The regulations put in by these bodies ensure that cannabis retailers gain consent from the consumers. This consent also includes the approval of the customer for subsequent texts and subscriptions to loyalty programs and product promotions. Unfortunately, some acts by some cannabis retailers are jeopardizing these efforts and disrupting the entire process. They are buying a list of phone numbers and spamming those that haven’t granted consent with different messages. This opens such cannabis businesses to legal issues that could have been easily avoided. Fines placed by the FCC on such offenses range from $500 to $1500 for each unsolicited message. This does not include further fees for damages that can arise from the legal troubles.

Steps Cannabis Retailers are using to Curtail Spamming


Many cannabis firms have grown from the realm of spamming all the numbers on their directory list. Point-of-service (POS) technology can easily be used to segment the customers based on their purchasing habits and identifiable interests. Segmentation enables the cannabis retailers to know their target audience and it helps them to be more effective with telemarketing. This is because the necessary info can be sent to those that need it efficiently.

The advantages of segmentation are numerous in that the cannabis retailers know each consumer based on pre-existing info. They know who the customer is, the promotions and programs he has subscribed for, and what he might be open to. It shows that the firms appreciate their customers and value the relationship when they can taper advertisements to their individual needs.

Segmentation ensures that telemarketing feels more like communication and less like spamming. The same type of messages are not sent back to the customers and feedback determines the next type of messages to be delivered. With this method, cannabis retailers can maximize telemarketing and avoid unwanted legal issues that arise when this outlet is not properly used.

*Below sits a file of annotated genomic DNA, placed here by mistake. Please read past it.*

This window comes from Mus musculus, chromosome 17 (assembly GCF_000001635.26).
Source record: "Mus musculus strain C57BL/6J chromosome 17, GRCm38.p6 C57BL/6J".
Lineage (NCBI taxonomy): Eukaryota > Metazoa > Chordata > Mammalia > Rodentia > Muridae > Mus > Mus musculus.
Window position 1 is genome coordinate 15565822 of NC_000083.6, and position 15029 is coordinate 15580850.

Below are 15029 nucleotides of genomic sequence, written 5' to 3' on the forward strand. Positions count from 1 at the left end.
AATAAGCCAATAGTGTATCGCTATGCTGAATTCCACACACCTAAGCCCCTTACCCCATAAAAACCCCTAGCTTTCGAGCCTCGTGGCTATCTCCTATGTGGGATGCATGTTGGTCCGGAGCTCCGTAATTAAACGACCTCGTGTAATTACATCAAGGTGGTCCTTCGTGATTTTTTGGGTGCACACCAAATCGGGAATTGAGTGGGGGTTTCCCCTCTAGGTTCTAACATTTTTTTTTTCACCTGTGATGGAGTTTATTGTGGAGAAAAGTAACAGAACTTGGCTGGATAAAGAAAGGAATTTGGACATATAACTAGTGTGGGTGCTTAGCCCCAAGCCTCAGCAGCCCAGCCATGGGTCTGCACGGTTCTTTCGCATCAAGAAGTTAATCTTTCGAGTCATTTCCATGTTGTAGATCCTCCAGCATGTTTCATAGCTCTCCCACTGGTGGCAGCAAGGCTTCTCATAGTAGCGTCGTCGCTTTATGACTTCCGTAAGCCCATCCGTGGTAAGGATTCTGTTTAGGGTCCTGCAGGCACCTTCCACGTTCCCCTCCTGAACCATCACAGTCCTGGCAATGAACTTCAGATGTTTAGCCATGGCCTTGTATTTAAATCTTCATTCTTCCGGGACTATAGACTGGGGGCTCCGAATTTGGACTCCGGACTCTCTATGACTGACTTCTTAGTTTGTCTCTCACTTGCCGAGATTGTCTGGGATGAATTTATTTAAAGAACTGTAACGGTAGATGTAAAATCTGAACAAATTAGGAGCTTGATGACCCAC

Double Consent

The idea behind double consent is to ensure that consumers certify twice that they opt-in for programs and promotional messages. They generally involve conventional means such as “reply YES” or “reply SUBSCRIBE”. This helps to conveniently streamline those that will benefit from the promotional messages from those that would not. One apparent fact that the double consent method has shown is that the ratio of those that receive the message and those that give consent is low.

Cannabis retailers also provide other means with which double consent can be achieved. Digital signatures, scanning a QR code, and the use of NFC chip are advanced ways to get consent and improve the rate of response. Customers are also allowed to opt-out of promotional plans that they have opted into at the end of all messages.

Bottom line

Significant steps to avoid spamming are important if customers are to appreciate the use of telemarketing for the advertisement of cannabis. Most retailers already seem to be walking the path needed to avoid issues.

It should be noted that cannabis retailers are still looking for better ways to market cannabis products to customers. While telemarketing seems to be the best way available currently, it could change in the not-so-distant future. But while it still yields results, it is the responsibility of retailers to make the most of what they have.








What did you think?

ganja leaf left  Keep reading... click here  ganja leaft right

Please log-in or register to post a comment.

Leave a Comment: